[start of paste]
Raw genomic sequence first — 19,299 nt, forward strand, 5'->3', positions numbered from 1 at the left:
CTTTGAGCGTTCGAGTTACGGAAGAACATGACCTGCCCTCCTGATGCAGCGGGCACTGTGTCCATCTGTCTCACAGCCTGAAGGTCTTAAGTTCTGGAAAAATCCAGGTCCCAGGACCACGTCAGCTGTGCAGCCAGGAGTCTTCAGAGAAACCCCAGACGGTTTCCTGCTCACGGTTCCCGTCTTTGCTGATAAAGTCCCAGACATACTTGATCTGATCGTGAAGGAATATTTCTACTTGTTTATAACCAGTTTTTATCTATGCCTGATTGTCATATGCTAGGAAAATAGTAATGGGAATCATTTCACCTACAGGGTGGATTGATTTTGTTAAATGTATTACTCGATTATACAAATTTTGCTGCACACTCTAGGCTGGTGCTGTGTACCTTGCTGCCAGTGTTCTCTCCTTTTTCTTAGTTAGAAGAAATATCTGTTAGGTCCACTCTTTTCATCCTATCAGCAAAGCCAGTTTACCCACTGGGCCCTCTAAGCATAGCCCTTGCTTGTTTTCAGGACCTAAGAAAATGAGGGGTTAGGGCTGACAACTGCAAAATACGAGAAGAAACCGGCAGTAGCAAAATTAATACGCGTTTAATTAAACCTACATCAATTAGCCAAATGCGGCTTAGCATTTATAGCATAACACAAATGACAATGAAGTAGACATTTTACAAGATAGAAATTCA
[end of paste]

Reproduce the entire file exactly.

Raw genomic sequence first — 19,299 nt, forward strand, 5'->3', positions numbered from 1 at the left:
CTTTGAGCGTTCGAGTTACGGAAGAACATGACCTGCCCTCCTGATGCAGCGGGCACTGTGTCCATCTGTCTCACAGCCTGAAGGTCTTAAGTTCTGGAAAAATCCAGGTCCCAGGACCACGTCAGCTGTGCAGCCAGGAGTCTTCAGAGAAACCCCAGACGGTTTCCTGCTCACGGTTCCCGTCTTTGCTGATAAAGTCCCAGACATACTTGATCTGATCGTGAAGGAATATTTCTACTTGTTTATAACCAGTTTTTATCTATGCCTGATTGTCATATGCTAGGAAAATAGTAATGGGAATCATTTCACCTACAGGGTGGATTGATTTTGTTAAATGTATTACTCGATTATACAAATTTTGCTGCACACTCTAGGCTGGTGCTGTGTACCTTGCTGCCAGTGTTCTCTCCTTTTTCTTAGTTAGAAGAAATATCTGTTAGGTCCACTCTTTTCATCCTATCAGCAAAGCCAGTTTACCCACTGGGCCCTCTAAGCATAGCCCTTGCTTGTTTTCAGGACCTAAGAAAATGAGGGGTTAGGGCTGACAACTGCAAAATACGAGAAGAAACCGGCAGTAGCAAAATTAATACGCGTTTAATTAAACCTACATCAATTAGCCAAATGCGGCTTAGCATTTATAGCATAACACAAATGACAATGAAGTAGACATTTTACAAGATAGAAATTCA